Monday, July 27, 2015

Morison: Clemency Rhetoric v. Reality

Sam Morison
At The Hill, Sam Morison - a criminal defense attorney in Washington, D.C., and former staff attorney in the DOJ's Office of the Pardon Attorney addresses the "deep concern" of Rep. Bob Goodlatte and 18 other Republicans that President Obama is using the pardon power "to benefit specific classes of offenders, or for political purposes” who were "duly convicted in a court of law.” Goodlatte and his pals assert that this is “plainly unconstitutional.”

Morison, however, notes this claim is "illiterate" - at best - since "throughout American history, presidents have granted executive clemency to 'specific classes of offenders' on dozens of occasions, from George Washington’s pardon of the Whiskey Rebels in 1795 to George H.W. Bush’s pardon of the Iran-Contra defendants in 1992."

More relevant to Obama's recent commutations of 46 drug law offenders, Morison adds:
... in the early 1960s, John F. Kennedy and Lyndon B. Johnson commuted the sentences of several hundred prisoners serving mandatory minimum sentences under the Narcotics Control Act of 1956, without objection by Congress.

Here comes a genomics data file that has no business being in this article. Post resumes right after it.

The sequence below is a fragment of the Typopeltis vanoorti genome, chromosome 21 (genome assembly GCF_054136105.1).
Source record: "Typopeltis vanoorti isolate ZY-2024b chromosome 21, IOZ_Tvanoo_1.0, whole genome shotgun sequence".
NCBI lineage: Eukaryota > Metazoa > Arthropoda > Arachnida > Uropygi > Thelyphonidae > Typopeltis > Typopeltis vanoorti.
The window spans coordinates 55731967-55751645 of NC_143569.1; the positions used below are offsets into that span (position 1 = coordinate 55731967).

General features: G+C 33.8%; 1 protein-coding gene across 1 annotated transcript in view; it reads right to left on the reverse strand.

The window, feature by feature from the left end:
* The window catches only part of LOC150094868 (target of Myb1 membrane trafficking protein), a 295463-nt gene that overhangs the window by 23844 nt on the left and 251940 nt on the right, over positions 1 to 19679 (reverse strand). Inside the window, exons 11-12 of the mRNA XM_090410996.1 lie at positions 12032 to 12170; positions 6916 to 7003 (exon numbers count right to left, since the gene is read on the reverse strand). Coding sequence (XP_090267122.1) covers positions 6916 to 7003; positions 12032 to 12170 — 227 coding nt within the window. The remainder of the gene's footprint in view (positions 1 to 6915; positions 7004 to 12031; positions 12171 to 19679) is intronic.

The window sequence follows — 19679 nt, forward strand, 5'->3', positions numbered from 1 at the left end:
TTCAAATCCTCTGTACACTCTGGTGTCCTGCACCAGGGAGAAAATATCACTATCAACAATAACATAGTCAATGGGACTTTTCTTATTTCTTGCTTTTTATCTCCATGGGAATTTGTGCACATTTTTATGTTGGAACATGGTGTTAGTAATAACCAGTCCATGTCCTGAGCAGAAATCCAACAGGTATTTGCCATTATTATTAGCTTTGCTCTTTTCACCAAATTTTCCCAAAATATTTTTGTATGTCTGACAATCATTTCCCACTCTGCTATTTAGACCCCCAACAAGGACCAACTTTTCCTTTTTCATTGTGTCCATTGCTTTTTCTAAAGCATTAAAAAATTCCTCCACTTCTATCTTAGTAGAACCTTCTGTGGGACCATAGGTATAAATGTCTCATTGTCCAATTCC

The less dramatic, and far more reaction to Obama's commutations would be guided by this understanding:
...Under our tripartite system of government, an act of executive clemency in no sense “usurps” legislative or judicial authority.. it “is a part of the Constitutional scheme. When granted it is the determination of the ultimate [executive] authority that the public welfare will be better served by inflicting less than what the judgment fixed.” ... Indeed, that was the Framers’ point in giving the power to the President in the first place, to act as a check on the other branches.  
Morison concludes there is "no reason to doubt" President Obama "can grant clemency because of his own policy judgment about a particular law."  Indeed, "the President’s power is beyond dispute." See full editorial here.

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